I don't want this to go away, I don't desire to see one declared "the winner" and the other declared "the loser," I want this to be a "teachable moment" and I am confident that both of them can show us how to engage constructively on the issue of race
By John V. Moore @johnvmoore
As some of you know by now two progressive columnists, Melissa Harris-Perry of the Nation and Joan Walsh of Salon are engaged in a feud over over the issue of race in liberal politics.
The dispute started after Harris-Perry wrote "Black President, Double Standard: Why White Liberals Are Abandoning Obama" in the Nation, the premise of the piece is that white liberals are
holding President Obama to a higher standard than they held former President Bill Clinton. She points out that while Clinton failed in his effort to pass health care reform, Obama gave us health care reform and while Clinton gave us Don't Ask Don't Tell, Obama repealed Don't Ask Don't Tell. Yet, she goes on to point out, when Clinton stood for re-election in 1996 he enjoyed strong support amongst white liberals, many of whom are now luke warm to the idea of supporting Obama re-election next year.
Walsh responded with a piece in Salon titled "Are white liberals abandoning the President?" in which she disputes Harris-Perry's argument that a double standard based on race contributes to the white liberal apathy towards Obama. In my opinion, while Walsh raises some valid points about the problems with comparing the two Presidents given the impact of the internet and other circumstances, I believe she is wrong to dismiss the role that race plays in white liberal reaction to Obama.
After getting a ton of negative feedback on her original piece, Harris-Perry followed up in the Nation with "The Epistemology of Race Talk," a response to many who criticized her original piece, including Walsh. Writing about Walsh's assertion that they were friends Harris-Perry stated:
"I was shocked and angered when Salon’s Joan Walsh used this strategy in her criticism of my piece. Although I disagree with her, I have no problem with Walsh’s decision to take on the claims in my piece. I consider it a sign of respect to publicly engage those with whom you disagree. I was taken aback that Walsh emphasized the extent of our friendship. Walsh and I have been professionally friendly. We’ve eaten a few meals. I invited her to speak at Princeton and I introduced her to my literary agent. We are not friends. Friendship is a deep and lasting relationship based on shared sacrifice and joys. We are not intimates in that way. Watching Walsh deploy our professional familiarity as a shield against claims of her own bias is very troubling. In fact, it is one of the very real barriers to true interracial friendship and intimacy."
As one can imagine, this resulted in a ton of responses on Twitter and throughout the progressive blogosphere. Many folks, myself included, sided with Harris-Perry, many others sided with Walsh. Walsh to her credit apologized to Harris-Perry via Twitter posting:
"@MHarrisPerry I certainly apologize for saying we were friends, Melissa. I did not deploy it as a shield, but to acknowledge my affection"
I was disappointed and offended by the response of radio host/blogger David Sirota who sought to exploit the dust-up and spent a significant amount of time baiting Harris-Perry via Twitter. In many ways he was the white liberal that she was writing about.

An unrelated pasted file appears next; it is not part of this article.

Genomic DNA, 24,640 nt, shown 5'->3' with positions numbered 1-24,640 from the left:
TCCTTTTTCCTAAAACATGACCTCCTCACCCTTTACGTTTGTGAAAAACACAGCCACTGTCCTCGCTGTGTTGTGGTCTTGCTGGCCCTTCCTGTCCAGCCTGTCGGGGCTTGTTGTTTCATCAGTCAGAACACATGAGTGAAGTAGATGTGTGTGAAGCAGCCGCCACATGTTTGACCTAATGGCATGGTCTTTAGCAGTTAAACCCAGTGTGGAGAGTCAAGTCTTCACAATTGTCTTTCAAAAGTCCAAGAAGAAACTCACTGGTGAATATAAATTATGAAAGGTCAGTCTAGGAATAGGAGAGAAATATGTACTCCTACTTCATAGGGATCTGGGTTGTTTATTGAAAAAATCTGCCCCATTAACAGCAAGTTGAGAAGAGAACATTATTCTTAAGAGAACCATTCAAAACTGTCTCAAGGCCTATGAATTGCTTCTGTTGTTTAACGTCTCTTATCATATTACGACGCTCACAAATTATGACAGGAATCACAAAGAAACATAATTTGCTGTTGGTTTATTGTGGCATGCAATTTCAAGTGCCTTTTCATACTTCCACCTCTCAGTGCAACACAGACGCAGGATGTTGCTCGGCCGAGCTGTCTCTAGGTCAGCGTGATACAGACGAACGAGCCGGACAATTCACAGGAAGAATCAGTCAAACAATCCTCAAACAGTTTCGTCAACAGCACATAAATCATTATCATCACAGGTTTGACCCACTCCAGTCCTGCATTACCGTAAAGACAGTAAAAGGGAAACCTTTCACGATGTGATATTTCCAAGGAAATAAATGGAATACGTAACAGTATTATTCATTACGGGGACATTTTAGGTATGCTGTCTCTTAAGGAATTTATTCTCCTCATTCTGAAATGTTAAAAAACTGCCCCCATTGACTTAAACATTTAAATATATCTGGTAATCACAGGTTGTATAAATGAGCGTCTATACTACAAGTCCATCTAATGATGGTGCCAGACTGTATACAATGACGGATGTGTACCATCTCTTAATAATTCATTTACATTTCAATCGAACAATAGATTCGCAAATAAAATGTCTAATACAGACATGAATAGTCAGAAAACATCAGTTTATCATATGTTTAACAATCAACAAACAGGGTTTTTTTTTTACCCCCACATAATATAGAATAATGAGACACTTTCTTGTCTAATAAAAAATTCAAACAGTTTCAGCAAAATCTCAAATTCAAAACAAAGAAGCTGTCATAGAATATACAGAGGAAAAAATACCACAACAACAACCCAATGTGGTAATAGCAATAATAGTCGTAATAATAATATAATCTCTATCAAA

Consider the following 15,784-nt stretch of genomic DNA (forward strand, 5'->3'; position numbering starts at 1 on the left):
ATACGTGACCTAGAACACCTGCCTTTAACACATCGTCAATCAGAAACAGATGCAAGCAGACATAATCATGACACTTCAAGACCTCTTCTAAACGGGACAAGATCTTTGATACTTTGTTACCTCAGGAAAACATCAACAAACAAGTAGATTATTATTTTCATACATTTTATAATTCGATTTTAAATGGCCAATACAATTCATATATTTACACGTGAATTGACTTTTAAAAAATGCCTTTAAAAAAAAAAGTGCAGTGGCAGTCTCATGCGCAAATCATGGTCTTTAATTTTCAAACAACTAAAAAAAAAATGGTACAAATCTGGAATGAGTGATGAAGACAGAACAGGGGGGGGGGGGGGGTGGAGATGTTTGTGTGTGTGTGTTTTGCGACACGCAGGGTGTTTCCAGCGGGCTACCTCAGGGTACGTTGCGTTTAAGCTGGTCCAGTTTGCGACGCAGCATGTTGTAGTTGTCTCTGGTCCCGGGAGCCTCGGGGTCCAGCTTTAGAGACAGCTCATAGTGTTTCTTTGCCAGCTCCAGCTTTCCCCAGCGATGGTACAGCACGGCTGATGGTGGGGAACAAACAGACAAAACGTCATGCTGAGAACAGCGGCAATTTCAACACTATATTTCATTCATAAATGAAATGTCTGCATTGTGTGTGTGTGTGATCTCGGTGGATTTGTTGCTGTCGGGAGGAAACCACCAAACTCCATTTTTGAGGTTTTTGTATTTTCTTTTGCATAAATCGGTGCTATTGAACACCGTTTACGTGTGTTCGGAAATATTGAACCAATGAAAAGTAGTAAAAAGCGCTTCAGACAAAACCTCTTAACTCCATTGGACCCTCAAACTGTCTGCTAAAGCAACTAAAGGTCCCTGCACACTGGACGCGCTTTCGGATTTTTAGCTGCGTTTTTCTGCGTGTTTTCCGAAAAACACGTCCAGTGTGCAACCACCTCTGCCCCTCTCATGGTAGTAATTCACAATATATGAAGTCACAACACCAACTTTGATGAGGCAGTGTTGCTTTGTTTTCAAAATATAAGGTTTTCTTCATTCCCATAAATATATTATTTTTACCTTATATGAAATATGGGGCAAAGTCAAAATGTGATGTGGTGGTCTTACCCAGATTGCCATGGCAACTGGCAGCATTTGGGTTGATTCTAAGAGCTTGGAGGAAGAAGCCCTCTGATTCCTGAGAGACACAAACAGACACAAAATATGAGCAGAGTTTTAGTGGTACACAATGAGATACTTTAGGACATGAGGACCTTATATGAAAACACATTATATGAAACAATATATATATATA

But lets take it back to Harris-Perry and Walsh and the opportunity their dispute presents. We need these two to sit down and discuss their differences in public. While I side with Harris-Perry and feel that many of us in the African American community are justified in seeing the racial component in some white liberal attitudes towards the President, I feel that Walsh is an ally, an imperfect one, whose voice needs to be heard as well. More importantly I feel these two need to talk to and listen to one another. Not for themselves but for all of us.
Please understand I call Walsh an imperfect ally because I am one myself. I know that I am ally to the LGBT community, I know I am ally to women and I know I am ally to the immigrant community, but I also know that despite my race, as a straight, male, American born citizen I enjoy certain privileges that my friends in those communities don't. As much as I feel connected to others I don't always understand their struggle or get the language right. I know that no matter how strong of an ally I believe I am I most likely imperfect and not as enlightened as I believe I am.
I think too many times as we discuss the issues that divide us along the lines of race/ethnicity, gender, religion, sexual orientation and immigration we often end up making the problem worse when we as allies don't realize our imperfections. Additionally, all of us need to do a better job of not letting our allies imperfections get in the way of our understanding and appreciating their efforts to support our respective groups.
Since 2007, when President Obama first announced his candidacy for President this country has had many potential teachable moments regarding race and with the exception of his "A more perfect union" speech we as a nation have failed to have any meaningful dialogue on race or other issues that divide us. I realize there are some people who will never have constructive discussions on race, but I hope that these two, Harris-Perry and Walsh, who I would assume are allies, will take this opportunity.
What I want from this teachable moment is not Harris-Perry prevailing over Walsh, what I want is the two of them to model for us how people can sit down and have a constructive discussion over our differences. There are too many folks who are not allies who seek to divide us, we owe it to ourselves to not do their work for them.